But I like to think about it like the weather, you know, my brother lived in Australia for 17 years. And when it's blue skies every day, you kind of get bored of the blue sky every day, like, hey, wouldn't it be good to have a storm. So I'm not saying that we really want those storms. But we need that we need that contrast to really keep growing and, and learning as people. So yeah, and I think through those journeys, when it gets tough, and we and we keep going, we find those strengths inside of ourselves, I guess. That's what I really call it in a gold. The stuff that when it's all blue skies, we forget, we've really got so the number of people that say to me, oh, I could never do what you've done, I could never have, I don't know, I can't, in my own words, like before I was paralyzed, I'd rather be dead than paralyzed.
Karen Darke 22:17
Imagine anything worse, none of us really can connect with the incredible powers that we've got within us. When we're just on the walk in the park bits of life, we need that sort of struggle in a way to really discover the strengths and the gifts that we have. And then, and it's not like we ever been arrived at some place where we've suddenly got all of this wonderful in a gold and everything's rosy like it never stops. It never ends. But I think that is the gift and the excitement of life is an exploration. And if we're just open Yeah, thing going on that journey and exploring and being kind to ourselves, and you know, resting up when we need to, and then being okay. Now there's another Hill, come on, let's get up this hill and wonder what's on the other side of it. So I suppose my connection with the natural environment and adventures and journeys through through wilderness is a great analogy again, for that journey through life.
Karen Darke 23:12
I think that we're all we're all explorers, really. And we'd love to explore. I mean, I don't know if many children wouldn't like to have explored, you give them something to play it exploration, I just think we're all kind of conditioned to turn that part of us off. And you give a really great perspective, a different perspective for me, because it's hard to explain to people sometimes look, human beings are designed to grow were designed to evolve. That's the only reason we're here because that's what's happened. If you allow yourself to do that, then you can experience great highs, also great lows, but like you said, with the weather, you know, if you didn't have horrible weather, like it's horrible here at the moment, but you know what, when it's sunny, I'm going to appreciate it so much more.
Karen Darke 23:56
it's very interesting. It's as if there's some kind of weird thing, what's gone wrong with our programming that we think we're here to get comfortable. And, you know, go and have nice times all the time. And like whoever said, that was what the script is all about to me. Yeah, we kind of feel like that's what the script should be. And so we're constantly looking at how things are all wrong? Or is actually you just flip the script and go, No, this is like some wild, crazy journey that we're on.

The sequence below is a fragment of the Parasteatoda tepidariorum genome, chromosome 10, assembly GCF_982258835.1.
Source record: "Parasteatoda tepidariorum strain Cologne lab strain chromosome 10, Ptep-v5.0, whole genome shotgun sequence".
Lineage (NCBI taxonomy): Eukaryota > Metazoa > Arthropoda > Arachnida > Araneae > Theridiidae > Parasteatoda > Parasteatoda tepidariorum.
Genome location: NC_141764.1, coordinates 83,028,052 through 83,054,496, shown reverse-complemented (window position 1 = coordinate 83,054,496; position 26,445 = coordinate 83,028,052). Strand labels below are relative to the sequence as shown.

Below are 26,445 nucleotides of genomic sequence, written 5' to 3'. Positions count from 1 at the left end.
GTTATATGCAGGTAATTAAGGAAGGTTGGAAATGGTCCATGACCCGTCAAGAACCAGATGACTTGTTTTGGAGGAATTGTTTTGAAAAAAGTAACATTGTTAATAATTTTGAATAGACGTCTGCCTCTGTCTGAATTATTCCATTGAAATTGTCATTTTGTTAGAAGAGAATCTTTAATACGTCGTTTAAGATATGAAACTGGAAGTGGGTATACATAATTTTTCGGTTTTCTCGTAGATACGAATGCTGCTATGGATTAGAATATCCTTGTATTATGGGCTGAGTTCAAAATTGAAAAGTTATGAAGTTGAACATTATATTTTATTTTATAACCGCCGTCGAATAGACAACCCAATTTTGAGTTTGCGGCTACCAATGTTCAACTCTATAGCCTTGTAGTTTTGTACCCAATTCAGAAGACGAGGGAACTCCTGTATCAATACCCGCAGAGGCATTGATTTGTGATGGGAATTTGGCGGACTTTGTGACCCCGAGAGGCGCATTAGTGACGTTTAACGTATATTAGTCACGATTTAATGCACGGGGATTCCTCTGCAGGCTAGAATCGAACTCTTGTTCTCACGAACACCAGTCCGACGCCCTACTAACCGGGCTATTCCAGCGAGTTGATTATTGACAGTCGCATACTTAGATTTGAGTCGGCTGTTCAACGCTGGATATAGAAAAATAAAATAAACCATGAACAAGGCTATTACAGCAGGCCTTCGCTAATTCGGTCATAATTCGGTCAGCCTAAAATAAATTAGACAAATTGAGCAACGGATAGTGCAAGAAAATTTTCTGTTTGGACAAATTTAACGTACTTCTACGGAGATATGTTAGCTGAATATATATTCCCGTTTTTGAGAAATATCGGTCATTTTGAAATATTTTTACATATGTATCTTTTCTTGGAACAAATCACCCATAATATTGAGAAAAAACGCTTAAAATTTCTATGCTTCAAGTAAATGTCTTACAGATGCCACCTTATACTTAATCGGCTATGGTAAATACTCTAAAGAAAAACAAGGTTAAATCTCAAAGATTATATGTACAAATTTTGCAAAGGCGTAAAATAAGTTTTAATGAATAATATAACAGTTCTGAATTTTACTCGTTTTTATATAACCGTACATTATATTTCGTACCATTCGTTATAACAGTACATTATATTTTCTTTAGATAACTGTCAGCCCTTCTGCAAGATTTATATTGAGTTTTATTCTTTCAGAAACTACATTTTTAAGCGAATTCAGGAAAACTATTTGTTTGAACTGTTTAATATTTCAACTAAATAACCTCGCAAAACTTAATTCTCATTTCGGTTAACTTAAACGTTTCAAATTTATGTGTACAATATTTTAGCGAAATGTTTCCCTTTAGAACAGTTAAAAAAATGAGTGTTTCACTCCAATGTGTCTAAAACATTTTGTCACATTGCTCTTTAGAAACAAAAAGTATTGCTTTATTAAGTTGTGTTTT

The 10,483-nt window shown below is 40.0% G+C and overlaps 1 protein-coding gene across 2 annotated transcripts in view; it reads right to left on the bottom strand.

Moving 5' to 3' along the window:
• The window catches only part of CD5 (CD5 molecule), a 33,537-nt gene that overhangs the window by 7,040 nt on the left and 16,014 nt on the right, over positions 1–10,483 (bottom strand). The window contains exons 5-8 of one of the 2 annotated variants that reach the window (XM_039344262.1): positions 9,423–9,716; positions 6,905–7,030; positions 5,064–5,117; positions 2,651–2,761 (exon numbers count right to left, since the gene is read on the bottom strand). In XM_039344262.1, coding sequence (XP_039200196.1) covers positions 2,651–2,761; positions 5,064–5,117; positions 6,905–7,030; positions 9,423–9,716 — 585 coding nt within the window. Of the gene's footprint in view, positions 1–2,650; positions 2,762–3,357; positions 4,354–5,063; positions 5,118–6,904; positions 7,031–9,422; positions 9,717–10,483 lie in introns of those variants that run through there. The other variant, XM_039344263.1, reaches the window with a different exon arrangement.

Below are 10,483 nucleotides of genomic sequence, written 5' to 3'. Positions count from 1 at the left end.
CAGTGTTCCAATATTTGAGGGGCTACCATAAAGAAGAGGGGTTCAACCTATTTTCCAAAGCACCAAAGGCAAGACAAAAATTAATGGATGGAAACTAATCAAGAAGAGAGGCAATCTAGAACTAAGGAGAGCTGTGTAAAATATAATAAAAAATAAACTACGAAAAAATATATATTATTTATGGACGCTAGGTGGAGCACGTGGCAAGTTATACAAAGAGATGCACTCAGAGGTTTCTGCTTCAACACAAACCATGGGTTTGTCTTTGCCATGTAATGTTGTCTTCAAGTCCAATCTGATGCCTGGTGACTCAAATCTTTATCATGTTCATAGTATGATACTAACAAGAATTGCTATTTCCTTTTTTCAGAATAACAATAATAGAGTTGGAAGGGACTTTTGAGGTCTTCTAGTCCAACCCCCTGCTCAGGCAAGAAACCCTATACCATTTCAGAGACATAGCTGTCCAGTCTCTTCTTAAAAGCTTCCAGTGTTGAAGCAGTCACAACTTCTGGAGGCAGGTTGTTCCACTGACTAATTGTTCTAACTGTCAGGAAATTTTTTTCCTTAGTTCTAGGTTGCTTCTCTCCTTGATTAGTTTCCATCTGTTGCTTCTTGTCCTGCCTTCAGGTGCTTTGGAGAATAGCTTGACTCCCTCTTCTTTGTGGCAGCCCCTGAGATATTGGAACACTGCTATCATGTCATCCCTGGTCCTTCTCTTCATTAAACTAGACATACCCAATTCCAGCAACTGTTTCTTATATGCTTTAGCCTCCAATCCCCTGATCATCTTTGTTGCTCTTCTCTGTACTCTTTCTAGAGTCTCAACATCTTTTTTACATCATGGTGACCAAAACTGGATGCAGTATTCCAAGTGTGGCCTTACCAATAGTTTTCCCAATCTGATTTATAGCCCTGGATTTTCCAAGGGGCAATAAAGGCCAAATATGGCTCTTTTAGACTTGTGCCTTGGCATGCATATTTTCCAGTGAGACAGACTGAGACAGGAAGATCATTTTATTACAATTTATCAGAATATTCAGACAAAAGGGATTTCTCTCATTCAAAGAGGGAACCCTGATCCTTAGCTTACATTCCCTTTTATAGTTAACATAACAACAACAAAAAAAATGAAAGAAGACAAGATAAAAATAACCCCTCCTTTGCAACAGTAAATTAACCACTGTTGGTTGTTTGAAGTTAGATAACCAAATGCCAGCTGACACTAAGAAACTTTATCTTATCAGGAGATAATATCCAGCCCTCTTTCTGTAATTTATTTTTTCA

Karen Darke 24:22
And we never know what's going to happen next. And what I find exciting, I don't mean to belittle any of the challenges and struggles and difficult things that people are having right now with COVID. Yeah, but in a way, if you flip it up, it's like, Well, look, this is this is how it actually really is, everything is uncertain. Any illusion of certainty that we have is almost in our imagination, like anything could could happen at any time. Our circumstances can completely change at any time. And so what we need to be able to do is to be open to that to have a flexible mindset to, to be willing to look at what we can learn from this. How can this make us stronger and just I call it adopting an adventure mindset. But you know.
Karen Darke 25:05
If you think about through history, our forefathers have all enjoyed crazy things. And I think the difference between then and now is that we've got so much choice. Everything is so comfortable, we don't really have to do anything that you know, when you see the best of a human being, it's because they've done something that was a bit difficult, or maybe that some people said was impossible. I thought I was, you know, I know some of the, you know, you've got some goals coming up yourself.
Pete Cohen 25:31
But I remember reading and learning about Shackleton and I didn't know too much about this guy, I really didn't. But someone gave me a book. And I read about him and I thought this guy's he was a bit crazy for what he did. Because he was advised not to go to the South Pole, but they they went. And they were stuck there for months, and months, and months and months. And this story of how they all said they all survived. Unfortunately, they all survived. And yet, then they came back and many of them went off to go and fight in the First World War, and a number of those people were killed. But what's amazing about the shared experience of and I think, why is it important, do you think if you are going to evolve and do something difficult and challenging that it's a good idea to be around other people that are doing that as well? Because obviously your sport is quite it's an individual sport. But do you get great strength from the people around you who kind of support you on your, your epic quest?
Karen Darke 26:27